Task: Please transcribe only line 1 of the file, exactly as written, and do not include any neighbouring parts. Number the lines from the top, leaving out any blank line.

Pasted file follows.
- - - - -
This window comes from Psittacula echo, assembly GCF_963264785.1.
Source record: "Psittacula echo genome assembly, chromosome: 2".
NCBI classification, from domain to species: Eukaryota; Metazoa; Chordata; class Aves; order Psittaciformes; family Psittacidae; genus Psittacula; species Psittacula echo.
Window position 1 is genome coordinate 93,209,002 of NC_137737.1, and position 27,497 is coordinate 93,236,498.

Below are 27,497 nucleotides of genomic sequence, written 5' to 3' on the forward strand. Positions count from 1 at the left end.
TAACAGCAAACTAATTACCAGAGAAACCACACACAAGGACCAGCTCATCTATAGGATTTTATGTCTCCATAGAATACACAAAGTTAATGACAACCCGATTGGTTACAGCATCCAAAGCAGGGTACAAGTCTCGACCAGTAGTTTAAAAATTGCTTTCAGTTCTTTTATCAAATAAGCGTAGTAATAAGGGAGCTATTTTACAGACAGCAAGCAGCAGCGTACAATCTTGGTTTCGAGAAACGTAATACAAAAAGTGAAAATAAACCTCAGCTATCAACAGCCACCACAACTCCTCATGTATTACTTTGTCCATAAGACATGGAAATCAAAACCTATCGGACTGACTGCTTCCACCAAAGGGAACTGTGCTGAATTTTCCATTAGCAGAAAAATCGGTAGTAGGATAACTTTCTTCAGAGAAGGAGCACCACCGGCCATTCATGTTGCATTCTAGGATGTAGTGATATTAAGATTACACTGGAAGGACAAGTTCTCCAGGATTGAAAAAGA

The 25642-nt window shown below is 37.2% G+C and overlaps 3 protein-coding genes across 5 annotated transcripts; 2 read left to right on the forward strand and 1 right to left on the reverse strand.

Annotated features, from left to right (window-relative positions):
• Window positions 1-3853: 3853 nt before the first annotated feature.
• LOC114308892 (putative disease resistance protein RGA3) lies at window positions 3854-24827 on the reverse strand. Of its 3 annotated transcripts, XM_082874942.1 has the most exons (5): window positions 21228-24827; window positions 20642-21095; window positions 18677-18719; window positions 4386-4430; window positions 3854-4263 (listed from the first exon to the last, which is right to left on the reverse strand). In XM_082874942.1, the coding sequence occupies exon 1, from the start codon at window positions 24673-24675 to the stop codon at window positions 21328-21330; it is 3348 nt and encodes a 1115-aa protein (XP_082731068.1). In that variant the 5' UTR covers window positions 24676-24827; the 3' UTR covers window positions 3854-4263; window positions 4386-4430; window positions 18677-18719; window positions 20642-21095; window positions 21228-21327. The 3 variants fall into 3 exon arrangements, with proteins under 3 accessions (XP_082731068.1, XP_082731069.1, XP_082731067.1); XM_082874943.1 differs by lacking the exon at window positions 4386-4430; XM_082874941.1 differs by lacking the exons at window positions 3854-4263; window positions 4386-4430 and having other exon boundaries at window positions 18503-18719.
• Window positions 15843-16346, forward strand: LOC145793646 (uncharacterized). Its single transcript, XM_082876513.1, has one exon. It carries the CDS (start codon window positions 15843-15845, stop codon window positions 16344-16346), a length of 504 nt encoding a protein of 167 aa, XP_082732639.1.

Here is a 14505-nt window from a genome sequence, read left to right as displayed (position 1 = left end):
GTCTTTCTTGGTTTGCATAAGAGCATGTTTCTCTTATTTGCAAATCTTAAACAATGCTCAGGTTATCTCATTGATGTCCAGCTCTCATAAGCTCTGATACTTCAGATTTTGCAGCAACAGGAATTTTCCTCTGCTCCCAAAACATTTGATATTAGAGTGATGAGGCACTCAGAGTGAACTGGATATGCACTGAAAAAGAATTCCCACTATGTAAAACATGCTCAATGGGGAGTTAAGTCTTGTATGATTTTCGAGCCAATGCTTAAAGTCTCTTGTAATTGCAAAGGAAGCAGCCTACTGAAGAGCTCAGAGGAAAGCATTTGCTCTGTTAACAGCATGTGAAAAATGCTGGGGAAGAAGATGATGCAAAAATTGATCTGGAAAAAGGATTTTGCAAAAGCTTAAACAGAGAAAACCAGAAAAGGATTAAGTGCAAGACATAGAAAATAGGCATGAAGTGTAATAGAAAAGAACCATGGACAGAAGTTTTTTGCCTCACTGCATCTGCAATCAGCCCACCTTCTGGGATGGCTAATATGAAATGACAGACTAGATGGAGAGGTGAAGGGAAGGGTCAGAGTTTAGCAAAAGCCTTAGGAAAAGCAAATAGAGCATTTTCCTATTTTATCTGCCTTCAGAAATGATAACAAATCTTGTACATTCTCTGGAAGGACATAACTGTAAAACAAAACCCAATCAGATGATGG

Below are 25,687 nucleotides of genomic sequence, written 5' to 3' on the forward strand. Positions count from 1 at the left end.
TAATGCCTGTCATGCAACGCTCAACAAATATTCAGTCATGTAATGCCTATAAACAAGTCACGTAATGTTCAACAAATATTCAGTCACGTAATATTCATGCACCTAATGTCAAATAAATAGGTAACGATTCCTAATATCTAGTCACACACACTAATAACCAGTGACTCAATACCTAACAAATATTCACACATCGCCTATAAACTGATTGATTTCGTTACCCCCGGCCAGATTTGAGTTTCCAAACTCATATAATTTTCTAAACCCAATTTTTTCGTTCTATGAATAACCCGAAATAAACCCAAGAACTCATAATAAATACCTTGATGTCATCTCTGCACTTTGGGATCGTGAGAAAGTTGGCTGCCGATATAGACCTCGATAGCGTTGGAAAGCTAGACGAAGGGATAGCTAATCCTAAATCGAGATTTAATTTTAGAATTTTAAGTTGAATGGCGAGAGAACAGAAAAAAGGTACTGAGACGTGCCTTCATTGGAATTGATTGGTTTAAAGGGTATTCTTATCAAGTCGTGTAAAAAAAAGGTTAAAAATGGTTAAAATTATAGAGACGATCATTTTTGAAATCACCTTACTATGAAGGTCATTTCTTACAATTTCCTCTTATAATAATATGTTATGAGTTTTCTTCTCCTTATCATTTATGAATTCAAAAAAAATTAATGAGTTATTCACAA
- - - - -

This window comes from Psittacula echo, assembly GCF_963264785.1.